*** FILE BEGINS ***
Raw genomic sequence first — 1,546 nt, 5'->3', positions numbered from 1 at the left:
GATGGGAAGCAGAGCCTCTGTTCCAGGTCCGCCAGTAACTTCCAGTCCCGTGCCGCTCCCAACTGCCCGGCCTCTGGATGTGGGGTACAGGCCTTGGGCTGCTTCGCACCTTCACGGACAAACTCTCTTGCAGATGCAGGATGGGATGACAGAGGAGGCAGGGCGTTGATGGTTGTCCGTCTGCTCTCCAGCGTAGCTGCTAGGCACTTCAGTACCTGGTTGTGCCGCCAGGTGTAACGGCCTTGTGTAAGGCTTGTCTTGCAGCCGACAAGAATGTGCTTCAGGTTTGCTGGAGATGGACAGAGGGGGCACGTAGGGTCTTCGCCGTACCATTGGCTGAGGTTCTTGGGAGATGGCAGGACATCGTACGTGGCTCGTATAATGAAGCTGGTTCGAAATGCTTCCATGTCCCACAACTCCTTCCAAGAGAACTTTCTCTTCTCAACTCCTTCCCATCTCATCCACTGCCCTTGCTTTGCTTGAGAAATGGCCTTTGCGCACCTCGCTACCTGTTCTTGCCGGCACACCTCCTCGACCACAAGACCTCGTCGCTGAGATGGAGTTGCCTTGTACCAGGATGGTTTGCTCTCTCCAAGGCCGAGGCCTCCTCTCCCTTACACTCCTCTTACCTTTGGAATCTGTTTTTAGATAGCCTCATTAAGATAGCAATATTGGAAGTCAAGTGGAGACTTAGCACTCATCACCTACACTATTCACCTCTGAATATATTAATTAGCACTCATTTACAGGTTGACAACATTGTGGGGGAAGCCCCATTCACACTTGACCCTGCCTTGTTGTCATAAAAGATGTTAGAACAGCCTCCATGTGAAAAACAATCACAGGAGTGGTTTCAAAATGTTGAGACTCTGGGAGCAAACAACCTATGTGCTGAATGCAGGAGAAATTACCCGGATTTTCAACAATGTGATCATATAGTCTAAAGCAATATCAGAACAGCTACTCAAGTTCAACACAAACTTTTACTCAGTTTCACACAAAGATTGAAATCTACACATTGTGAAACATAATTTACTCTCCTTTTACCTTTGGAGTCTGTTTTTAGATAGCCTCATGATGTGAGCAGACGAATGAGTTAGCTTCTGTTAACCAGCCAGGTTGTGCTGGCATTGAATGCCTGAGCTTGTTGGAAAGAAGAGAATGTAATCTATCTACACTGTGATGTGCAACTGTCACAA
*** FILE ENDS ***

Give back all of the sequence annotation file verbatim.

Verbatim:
Raw genomic sequence first — 1,546 nt, 5'->3', positions numbered from 1 at the left:
GATGGGAAGCAGAGCCTCTGTTCCAGGTCCGCCAGTAACTTCCAGTCCCGTGCCGCTCCCAACTGCCCGGCCTCTGGATGTGGGGTACAGGCCTTGGGCTGCTTCGCACCTTCACGGACAAACTCTCTTGCAGATGCAGGATGGGATGACAGAGGAGGCAGGGCGTTGATGGTTGTCCGTCTGCTCTCCAGCGTAGCTGCTAGGCACTTCAGTACCTGGTTGTGCCGCCAGGTGTAACGGCCTTGTGTAAGGCTTGTCTTGCAGCCGACAAGAATGTGCTTCAGGTTTGCTGGAGATGGACAGAGGGGGCACGTAGGGTCTTCGCCGTACCATTGGCTGAGGTTCTTGGGAGATGGCAGGACATCGTACGTGGCTCGTATAATGAAGCTGGTTCGAAATGCTTCCATGTCCCACAACTCCTTCCAAGAGAACTTTCTCTTCTCAACTCCTTCCCATCTCATCCACTGCCCTTGCTTTGCTTGAGAAATGGCCTTTGCGCACCTCGCTACCTGTTCTTGCCGGCACACCTCCTCGACCACAAGACCTCGTCGCTGAGATGGAGTTGCCTTGTACCAGGATGGTTTGCTCTCTCCAAGGCCGAGGCCTCCTCTCCCTTACACTCCTCTTACCTTTGGAATCTGTTTTTAGATAGCCTCATTAAGATAGCAATATTGGAAGTCAAGTGGAGACTTAGCACTCATCACCTACACTATTCACCTCTGAATATATTAATTAGCACTCATTTACAGGTTGACAACATTGTGGGGGAAGCCCCATTCACACTTGACCCTGCCTTGTTGTCATAAAAGATGTTAGAACAGCCTCCATGTGAAAAACAATCACAGGAGTGGTTTCAAAATGTTGAGACTCTGGGAGCAAACAACCTATGTGCTGAATGCAGGAGAAATTACCCGGATTTTCAACAATGTGATCATATAGTCTAAAGCAATATCAGAACAGCTACTCAAGTTCAACACAAACTTTTACTCAGTTTCACACAAAGATTGAAATCTACACATTGTGAAACATAATTTACTCTCCTTTTACCTTTGGAGTCTGTTTTTAGATAGCCTCATGATGTGAGCAGACGAATGAGTTAGCTTCTGTTAACCAGCCAGGTTGTGCTGGCATTGAATGCCTGAGCTTGTTGGAAAGAAGAGAATGTAATCTATCTACACTGTGATGTGCAACTGTCACAA